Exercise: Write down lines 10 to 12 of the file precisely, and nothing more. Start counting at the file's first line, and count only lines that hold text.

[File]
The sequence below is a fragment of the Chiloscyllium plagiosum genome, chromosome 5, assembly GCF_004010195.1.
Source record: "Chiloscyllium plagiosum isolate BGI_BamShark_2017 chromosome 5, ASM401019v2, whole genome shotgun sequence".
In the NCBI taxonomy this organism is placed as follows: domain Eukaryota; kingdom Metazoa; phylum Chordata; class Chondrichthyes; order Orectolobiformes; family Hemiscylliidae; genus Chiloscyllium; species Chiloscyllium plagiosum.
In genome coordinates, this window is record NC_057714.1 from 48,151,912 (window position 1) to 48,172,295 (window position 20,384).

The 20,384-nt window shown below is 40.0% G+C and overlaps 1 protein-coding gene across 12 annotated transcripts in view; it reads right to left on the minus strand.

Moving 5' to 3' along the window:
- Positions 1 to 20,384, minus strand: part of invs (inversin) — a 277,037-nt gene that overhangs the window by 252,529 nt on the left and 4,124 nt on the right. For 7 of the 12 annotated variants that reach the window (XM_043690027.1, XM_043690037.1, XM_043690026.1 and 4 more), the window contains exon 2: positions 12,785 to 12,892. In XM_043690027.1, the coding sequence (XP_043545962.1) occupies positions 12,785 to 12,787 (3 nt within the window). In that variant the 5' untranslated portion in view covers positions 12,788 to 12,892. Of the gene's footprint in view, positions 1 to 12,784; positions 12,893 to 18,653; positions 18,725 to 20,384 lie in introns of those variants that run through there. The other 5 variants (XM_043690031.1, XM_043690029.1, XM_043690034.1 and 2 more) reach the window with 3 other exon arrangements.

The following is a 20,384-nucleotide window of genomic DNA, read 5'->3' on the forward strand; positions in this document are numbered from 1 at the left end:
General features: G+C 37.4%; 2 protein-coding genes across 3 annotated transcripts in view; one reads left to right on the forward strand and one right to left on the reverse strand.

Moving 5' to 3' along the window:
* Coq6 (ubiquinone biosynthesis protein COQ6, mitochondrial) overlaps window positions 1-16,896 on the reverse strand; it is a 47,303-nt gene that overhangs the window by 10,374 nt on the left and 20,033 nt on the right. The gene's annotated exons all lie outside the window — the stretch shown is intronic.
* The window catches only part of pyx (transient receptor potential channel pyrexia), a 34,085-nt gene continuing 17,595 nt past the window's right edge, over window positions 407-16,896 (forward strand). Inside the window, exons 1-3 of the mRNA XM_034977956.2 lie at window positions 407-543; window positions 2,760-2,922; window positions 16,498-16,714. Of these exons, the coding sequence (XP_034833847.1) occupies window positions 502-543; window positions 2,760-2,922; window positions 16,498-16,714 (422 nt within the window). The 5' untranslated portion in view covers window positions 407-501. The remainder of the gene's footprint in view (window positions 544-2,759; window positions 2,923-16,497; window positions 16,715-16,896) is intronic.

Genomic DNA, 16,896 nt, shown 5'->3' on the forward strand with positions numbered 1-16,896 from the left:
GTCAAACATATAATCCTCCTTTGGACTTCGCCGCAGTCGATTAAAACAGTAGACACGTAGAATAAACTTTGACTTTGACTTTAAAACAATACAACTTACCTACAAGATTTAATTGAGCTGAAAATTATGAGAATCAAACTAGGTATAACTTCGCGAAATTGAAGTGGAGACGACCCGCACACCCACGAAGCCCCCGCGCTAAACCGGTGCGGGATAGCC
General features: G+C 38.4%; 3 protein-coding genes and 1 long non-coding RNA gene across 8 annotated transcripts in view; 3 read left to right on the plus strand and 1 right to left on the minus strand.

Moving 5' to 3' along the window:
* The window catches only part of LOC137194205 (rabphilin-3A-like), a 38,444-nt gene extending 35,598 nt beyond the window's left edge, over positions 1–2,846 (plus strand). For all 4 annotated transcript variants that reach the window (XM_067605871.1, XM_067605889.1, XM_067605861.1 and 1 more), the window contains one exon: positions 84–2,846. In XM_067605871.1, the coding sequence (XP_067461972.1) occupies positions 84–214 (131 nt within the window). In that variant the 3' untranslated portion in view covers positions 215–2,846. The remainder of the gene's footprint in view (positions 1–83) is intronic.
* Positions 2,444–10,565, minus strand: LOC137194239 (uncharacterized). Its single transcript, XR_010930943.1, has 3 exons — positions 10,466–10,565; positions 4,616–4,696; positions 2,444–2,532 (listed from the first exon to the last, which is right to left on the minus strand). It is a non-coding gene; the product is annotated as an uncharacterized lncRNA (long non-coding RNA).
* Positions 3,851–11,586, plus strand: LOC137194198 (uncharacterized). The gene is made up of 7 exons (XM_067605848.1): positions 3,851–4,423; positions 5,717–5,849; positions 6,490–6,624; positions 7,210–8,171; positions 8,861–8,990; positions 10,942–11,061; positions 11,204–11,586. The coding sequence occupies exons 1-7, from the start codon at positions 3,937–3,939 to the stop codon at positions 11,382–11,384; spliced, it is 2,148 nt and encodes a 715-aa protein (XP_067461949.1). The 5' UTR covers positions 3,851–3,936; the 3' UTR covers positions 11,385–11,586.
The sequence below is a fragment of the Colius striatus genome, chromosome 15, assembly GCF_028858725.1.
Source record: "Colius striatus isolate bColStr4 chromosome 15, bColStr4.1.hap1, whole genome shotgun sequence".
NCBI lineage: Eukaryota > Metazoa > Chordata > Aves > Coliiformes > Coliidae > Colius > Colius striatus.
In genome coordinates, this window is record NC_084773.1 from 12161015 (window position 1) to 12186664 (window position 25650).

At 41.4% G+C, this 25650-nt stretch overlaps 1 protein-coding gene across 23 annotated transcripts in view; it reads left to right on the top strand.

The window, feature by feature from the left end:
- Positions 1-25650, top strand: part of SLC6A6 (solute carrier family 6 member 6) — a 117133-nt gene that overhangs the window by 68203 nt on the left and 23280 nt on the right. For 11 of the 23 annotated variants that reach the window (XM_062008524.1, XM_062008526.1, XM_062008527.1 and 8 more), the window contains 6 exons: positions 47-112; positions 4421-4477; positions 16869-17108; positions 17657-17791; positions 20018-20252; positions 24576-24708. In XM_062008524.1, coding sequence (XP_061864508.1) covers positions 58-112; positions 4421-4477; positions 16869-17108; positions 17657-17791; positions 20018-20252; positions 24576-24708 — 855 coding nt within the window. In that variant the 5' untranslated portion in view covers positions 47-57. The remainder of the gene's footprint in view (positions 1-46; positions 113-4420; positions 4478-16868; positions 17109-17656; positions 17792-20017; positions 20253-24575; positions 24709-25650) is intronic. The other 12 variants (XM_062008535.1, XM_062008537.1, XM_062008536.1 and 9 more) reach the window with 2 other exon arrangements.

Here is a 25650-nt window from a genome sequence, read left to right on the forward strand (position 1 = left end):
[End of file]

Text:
Moving 5' to 3' along the window:
* Coq6 (ubiquinone biosynthesis protein COQ6, mitochondrial) overlaps window positions 1-16,896 on the reverse strand; it is a 47,303-nt gene that overhangs the window by 10,374 nt on the left and 20,033 nt on the right. The gene's annotated exons all lie outside the window — the stretch shown is intronic.
* The window catches only part of pyx (transient receptor potential channel pyrexia), a 34,085-nt gene continuing 17,595 nt past the window's right edge, over window positions 407-16,896 (forward strand). Inside the window, exons 1-3 of the mRNA XM_034977956.2 lie at window positions 407-543; window positions 2,760-2,922; window positions 16,498-16,714. Of these exons, the coding sequence (XP_034833847.1) occupies window positions 502-543; window positions 2,760-2,922; window positions 16,498-16,714 (422 nt within the window). The 5' untranslated portion in view covers window positions 407-501. The remainder of the gene's footprint in view (window positions 544-2,759; window positions 2,923-16,497; window positions 16,715-16,896) is intronic.